9. A method of making an ultra-wideband antenna comprising: providing an electromagnetic reflective structure having three layers for reflecting electromagnetic radiation; the electromagnetic reflective structure configured to reflect waves in a first direction; the dimensions of the electromagnetic reflective structure being selected such that the bottom layer resonates at 0.6 GHz, the middle layer resonates at 0.9 GHz, and the top layer resonates at 1.1 GHz; providing a circular monopole antenna element adhered to a first frontal surface of a dielectric substrate operatively associated with the electromagnetic reflective structure such that waves emitted from the antenna element emitted towards the electromagnetic reflective structure are reflected back by the electromagnetic reflective structure towards the antenna element; the antenna element being substantially planar and extending in a substantially in a first plane; providing at least one director operatively associated with the antenna element for focusing the electromagnetic waves transmitted by the antenna element; the at least one director being substantially planar and extending in a second plane wherein the second plane is substantially parallel to the first plane; and providing an electrically conductive coplanar waveguide adhered to the same first frontal surface of the dielectric substrate to feed the antenna element, the electrically conductive coplanar waveguide being designed for the 700-3000 MHz band and comprising two ground planes.
Description



BACKGROUND OF THE INVENTION

The Yagi-Uda dipole array is a directional antenna consisting of a driven element (usually a dipole or folded dipole) and additional parasitic elements (usually a referred to as a reflector and one or more directors). Also disclosing additional directors is U.S. patent application Ser. No. 12/383080 entitled "Multi-Element Patch Antenna and Method" by Michael Josypenko, filed Mar. 13, 2009, which discloses a driven antenna element mounted on a circuit board with a ground plane formed on the opposite side. At least one parasitic antenna element may be mounted coaxial with and spaced apart from the driven antenna element at an offset distance.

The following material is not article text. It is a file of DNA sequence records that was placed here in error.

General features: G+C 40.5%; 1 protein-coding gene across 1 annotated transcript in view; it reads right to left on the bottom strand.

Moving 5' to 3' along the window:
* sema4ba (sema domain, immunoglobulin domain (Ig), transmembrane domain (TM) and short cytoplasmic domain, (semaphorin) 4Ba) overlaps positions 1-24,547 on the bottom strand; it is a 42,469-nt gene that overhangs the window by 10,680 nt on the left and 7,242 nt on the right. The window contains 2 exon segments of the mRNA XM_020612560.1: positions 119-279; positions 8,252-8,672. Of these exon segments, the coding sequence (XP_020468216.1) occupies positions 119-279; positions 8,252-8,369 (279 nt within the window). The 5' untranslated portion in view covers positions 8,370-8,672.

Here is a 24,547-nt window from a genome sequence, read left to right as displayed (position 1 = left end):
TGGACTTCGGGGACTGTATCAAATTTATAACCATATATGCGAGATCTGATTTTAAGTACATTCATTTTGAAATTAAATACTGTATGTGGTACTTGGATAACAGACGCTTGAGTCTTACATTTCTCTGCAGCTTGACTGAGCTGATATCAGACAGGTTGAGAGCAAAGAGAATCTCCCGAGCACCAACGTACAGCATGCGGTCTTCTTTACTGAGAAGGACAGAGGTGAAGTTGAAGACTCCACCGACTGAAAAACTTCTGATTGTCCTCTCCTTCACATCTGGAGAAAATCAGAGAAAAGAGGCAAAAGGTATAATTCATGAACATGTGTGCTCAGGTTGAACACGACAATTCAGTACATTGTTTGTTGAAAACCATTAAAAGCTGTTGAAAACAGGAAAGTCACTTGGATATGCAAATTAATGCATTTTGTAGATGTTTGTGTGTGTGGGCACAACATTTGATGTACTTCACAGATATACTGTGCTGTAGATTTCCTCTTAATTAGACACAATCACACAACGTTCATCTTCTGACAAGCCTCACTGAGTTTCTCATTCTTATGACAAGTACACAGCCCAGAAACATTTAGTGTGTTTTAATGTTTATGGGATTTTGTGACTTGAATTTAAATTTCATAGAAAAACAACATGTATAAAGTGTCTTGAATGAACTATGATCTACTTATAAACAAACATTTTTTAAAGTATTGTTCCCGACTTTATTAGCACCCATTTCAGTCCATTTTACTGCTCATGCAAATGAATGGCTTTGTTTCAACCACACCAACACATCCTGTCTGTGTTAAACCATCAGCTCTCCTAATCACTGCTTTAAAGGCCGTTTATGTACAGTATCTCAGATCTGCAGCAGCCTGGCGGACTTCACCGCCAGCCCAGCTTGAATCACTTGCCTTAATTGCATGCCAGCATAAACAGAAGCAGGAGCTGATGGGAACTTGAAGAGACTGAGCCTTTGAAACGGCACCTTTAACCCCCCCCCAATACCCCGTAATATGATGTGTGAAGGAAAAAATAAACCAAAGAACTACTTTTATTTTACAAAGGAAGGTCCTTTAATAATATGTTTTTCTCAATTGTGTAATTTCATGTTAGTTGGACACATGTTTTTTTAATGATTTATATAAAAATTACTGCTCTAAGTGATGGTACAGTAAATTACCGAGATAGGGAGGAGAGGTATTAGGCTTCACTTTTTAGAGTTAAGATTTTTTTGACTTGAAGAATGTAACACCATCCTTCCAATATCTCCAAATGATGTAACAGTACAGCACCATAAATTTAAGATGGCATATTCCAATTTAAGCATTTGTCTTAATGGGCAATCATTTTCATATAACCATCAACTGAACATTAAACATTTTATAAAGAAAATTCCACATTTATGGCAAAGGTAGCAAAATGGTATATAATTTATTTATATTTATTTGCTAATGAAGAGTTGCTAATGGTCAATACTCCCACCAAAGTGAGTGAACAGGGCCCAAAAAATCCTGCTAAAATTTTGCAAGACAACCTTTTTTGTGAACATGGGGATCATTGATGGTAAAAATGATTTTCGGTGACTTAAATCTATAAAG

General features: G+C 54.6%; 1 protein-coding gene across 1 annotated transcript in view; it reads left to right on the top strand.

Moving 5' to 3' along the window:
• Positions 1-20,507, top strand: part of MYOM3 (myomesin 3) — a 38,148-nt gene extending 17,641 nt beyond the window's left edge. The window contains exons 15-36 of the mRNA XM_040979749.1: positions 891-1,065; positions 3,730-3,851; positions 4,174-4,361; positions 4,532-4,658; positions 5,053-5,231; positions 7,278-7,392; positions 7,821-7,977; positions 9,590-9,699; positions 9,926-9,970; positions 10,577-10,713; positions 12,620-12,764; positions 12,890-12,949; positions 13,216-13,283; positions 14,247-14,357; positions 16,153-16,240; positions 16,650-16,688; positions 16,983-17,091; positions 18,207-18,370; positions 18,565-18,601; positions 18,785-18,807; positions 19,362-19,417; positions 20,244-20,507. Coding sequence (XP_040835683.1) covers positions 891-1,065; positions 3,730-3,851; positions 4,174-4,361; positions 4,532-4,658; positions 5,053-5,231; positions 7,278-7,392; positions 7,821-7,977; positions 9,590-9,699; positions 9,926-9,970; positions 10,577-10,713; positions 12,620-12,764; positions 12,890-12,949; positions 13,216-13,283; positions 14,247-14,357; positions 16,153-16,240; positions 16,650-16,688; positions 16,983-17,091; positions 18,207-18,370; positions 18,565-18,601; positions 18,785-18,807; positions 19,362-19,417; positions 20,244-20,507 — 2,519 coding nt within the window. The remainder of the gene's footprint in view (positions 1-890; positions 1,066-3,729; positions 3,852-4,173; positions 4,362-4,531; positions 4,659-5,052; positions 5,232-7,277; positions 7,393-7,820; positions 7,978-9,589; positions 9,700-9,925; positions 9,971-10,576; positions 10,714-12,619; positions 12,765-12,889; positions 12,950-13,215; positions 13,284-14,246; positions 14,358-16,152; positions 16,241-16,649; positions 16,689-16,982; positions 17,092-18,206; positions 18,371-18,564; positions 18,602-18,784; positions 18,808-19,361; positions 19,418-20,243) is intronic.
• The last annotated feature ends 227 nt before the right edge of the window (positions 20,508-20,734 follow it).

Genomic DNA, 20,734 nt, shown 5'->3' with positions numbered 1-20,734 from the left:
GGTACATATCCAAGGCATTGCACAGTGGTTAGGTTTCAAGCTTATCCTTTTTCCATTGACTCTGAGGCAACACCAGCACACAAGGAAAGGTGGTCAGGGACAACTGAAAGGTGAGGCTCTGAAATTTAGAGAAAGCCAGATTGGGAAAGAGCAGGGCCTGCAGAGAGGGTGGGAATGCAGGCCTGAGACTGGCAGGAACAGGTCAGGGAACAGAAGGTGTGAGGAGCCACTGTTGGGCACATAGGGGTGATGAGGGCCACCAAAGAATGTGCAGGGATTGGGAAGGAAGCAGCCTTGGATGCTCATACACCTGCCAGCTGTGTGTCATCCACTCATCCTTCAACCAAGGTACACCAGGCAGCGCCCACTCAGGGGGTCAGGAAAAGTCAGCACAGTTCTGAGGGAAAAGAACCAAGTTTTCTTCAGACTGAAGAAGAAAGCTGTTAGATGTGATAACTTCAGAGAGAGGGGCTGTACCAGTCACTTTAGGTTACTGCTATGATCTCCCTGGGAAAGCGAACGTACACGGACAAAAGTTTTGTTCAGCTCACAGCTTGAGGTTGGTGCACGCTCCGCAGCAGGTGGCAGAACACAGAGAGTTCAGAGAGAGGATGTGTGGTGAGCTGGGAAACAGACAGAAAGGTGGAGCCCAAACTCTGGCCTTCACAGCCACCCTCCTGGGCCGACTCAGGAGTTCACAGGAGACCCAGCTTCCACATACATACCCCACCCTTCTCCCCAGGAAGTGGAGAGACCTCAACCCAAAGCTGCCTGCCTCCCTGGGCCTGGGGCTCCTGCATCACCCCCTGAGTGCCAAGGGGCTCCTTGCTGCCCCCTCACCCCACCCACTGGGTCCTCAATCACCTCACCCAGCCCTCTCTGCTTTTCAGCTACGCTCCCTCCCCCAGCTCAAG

To reduce the radiation to the back-side of the monopole and increase its gain, a reflector layer can be added at the side of the monopole that is opposite to the director side. A conducting ground plane can function as such reflector, but it has to be placed a quarter-wavelength under the monopole in order to produce the right reflection phase. This narrow-band solution also has the disadvantage of increasing the dimension of the antenna in the direction perpendicular to the monopole plane.

By putting a perfect metal conductor behind an antenna, a reflection will occur at -180 degrees phase difference, which leads to cancellation of the radiating waves. Placement of the sheet at one quarter wavelength alleviates this problem but requires a minimum thickness or spacing of .lamda./4. However, spacing the antenna at one quarter wavelength of the center frequency so that the reflected wave and the radiated wave constructively combine (along the boresight of the antenna) tends to consume excessive space. Moreover, surface currents or waves may develop in the metal sheet, leading to the propagation of interfering waves of radiation.

In the article entitled "High-Impedance Electromagnetic Surfaces with a Forbidden Frequency Band," IEEE Transactions on Microwave Theory and Techniques," Vol. 47, No. 11, November 1999, pages 2069-2074, herein incorporated by reference, there is described a type of metallic electromagnetic structure that is characterized by having high surface impedance, and although it is made of continuous metal, and conducts dc currents, it does not conduct ac currents within a forbidden frequency band. Unlike normal conductors, the surface does not support propagating surface waves, and its image currents are not phase reversed. The geometry is analogous to a corrugated metal surface in which the corrugations have been folded up into lumped-circuit elements, and distributed in a two-dimensional lattice. The uses include low profile antennas.